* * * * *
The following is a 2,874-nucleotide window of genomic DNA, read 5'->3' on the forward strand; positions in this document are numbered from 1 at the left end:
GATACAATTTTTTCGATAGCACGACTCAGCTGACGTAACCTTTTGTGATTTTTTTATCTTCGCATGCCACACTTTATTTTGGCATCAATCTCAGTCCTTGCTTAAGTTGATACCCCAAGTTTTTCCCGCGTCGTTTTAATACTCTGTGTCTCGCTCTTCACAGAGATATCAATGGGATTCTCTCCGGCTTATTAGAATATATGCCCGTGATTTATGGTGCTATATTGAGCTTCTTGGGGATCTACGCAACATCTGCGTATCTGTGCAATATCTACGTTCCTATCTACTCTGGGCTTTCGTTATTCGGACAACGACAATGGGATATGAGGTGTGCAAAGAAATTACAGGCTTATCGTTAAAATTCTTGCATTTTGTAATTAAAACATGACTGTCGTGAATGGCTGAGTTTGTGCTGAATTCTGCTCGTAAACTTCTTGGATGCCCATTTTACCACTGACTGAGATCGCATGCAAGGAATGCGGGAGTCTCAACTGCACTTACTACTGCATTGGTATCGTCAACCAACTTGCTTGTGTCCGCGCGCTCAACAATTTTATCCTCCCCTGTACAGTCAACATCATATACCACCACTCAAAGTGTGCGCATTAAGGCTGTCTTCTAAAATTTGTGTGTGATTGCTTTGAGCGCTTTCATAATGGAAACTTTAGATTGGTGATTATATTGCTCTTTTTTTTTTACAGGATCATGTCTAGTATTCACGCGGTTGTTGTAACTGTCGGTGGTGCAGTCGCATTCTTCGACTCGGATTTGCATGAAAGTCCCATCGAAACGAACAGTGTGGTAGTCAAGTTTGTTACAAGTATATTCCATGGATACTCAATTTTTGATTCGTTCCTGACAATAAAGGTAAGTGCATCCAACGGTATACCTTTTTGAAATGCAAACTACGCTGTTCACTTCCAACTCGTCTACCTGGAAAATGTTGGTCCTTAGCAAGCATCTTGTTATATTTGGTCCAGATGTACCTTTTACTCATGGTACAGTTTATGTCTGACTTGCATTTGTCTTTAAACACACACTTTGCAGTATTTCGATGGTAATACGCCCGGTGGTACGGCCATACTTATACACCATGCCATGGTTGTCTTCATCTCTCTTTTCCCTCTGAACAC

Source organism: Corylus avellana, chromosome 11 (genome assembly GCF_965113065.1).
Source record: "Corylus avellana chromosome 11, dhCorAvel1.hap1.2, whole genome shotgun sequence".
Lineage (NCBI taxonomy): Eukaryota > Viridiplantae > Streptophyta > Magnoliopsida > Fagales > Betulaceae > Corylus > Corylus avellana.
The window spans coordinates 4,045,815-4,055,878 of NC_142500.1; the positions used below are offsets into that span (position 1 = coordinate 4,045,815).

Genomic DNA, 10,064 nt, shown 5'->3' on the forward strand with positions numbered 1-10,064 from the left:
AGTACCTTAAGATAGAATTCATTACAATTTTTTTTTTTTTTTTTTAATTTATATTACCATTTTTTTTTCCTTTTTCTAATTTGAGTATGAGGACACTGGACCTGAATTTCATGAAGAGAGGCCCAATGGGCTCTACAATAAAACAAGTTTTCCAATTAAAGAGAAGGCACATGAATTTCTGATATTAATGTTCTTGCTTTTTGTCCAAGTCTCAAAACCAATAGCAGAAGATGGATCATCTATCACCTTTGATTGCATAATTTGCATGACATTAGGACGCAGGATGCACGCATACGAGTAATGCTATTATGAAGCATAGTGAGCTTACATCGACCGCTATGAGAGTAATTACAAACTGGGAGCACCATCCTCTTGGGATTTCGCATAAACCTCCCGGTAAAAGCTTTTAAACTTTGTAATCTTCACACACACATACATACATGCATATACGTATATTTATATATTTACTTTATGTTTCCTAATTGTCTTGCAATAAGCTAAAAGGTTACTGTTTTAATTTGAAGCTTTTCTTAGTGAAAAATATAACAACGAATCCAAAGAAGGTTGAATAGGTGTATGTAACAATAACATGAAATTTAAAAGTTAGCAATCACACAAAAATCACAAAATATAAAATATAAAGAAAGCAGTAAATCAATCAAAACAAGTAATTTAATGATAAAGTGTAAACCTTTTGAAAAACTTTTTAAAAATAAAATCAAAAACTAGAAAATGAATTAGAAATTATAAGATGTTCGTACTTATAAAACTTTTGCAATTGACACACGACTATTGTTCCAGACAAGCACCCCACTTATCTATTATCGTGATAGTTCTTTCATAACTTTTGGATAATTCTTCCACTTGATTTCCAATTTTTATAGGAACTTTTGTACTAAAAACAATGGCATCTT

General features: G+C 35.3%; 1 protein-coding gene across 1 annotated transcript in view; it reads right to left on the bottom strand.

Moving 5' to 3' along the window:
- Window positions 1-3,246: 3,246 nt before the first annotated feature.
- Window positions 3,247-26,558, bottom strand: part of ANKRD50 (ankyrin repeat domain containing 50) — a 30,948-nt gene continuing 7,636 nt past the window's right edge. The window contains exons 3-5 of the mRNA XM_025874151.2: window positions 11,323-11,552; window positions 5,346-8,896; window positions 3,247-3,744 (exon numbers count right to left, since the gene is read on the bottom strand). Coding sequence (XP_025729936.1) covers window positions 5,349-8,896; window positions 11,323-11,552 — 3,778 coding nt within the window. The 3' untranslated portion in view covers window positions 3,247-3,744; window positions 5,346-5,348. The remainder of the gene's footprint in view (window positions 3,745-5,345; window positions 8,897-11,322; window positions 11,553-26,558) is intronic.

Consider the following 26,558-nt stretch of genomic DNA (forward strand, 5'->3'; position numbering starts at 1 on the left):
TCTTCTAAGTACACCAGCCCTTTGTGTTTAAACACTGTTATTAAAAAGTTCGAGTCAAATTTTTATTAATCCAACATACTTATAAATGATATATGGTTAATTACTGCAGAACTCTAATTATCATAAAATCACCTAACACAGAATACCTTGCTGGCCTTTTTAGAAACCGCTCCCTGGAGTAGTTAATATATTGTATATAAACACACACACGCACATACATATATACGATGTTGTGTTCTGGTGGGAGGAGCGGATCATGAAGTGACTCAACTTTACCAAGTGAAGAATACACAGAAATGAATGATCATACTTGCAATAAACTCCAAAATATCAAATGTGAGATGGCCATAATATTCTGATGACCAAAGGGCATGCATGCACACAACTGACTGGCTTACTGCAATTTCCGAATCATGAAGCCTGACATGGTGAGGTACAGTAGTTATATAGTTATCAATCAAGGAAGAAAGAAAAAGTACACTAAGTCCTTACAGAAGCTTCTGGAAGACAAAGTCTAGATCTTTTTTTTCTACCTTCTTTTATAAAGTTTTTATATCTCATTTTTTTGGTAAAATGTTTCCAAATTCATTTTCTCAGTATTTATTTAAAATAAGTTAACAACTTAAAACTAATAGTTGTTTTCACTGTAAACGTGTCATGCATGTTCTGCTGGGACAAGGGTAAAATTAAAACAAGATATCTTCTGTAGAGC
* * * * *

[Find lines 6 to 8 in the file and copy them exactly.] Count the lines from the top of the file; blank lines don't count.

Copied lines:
The window spans coordinates 4,045,815-4,055,878 of NC_142500.1; the positions used below are offsets into that span (position 1 = coordinate 4,045,815).

Genomic DNA, 10,064 nt, shown 5'->3' on the forward strand with positions numbered 1-10,064 from the left:
AGTACCTTAAGATAGAATTCATTACAATTTTTTTTTTTTTTTTTTAATTTATATTACCATTTTTTTTTCCTTTTTCTAATTTGAGTATGAGGACACTGGACCTGAATTTCATGAAGAGAGGCCCAATGGGCTCTACAATAAAACAAGTTTTCCAATTAAAGAGAAGGCACATGAATTTCTGATATTAATGTTCTTGCTTTTTGTCCAAGTCTCAAAACCAATAGCAGAAGATGGATCATCTATCACCTTTGATTGCATAATTTGCATGACATTAGGACGCAGGATGCACGCATACGAGTAATGCTATTATGAAGCATAGTGAGCTTACATCGACCGCTATGAGAGTAATTACAAACTGGGAGCACCATCCTCTTGGGATTTCGCATAAACCTCCCGGTAAAAGCTTTTAAACTTTGTAATCTTCACACACACATACATACATGCATATACGTATATTTATATATTTACTTTATGTTTCCTAATTGTCTTGCAATAAGCTAAAAGGTTACTGTTTTAATTTGAAGCTTTTCTTAGTGAAAAATATAACAACGAATCCAAAGAAGGTTGAATAGGTGTATGTAACAATAACATGAAATTTAAAAGTTAGCAATCACACAAAAATCACAAAATATAAAATATAAAGAAAGCAGTAAATCAATCAAAACAAGTAATTTAATGATAAAGTGTAAACCTTTTGAAAAACTTTTTAAAAATAAAATCAAAAACTAGAAAATGAATTAGAAATTATAAGATGTTCGTACTTATAAAACTTTTGCAATTGACACACGACTATTGTTCCAGACAAGCACCCCACTTATCTATTATCGTGATAGTTCTTTCATAACTTTTGGATAATTCTTCCACTTGATTTCCAATTTTTATAGGAACTTTTGTACTAAAAACAATGGCATCTT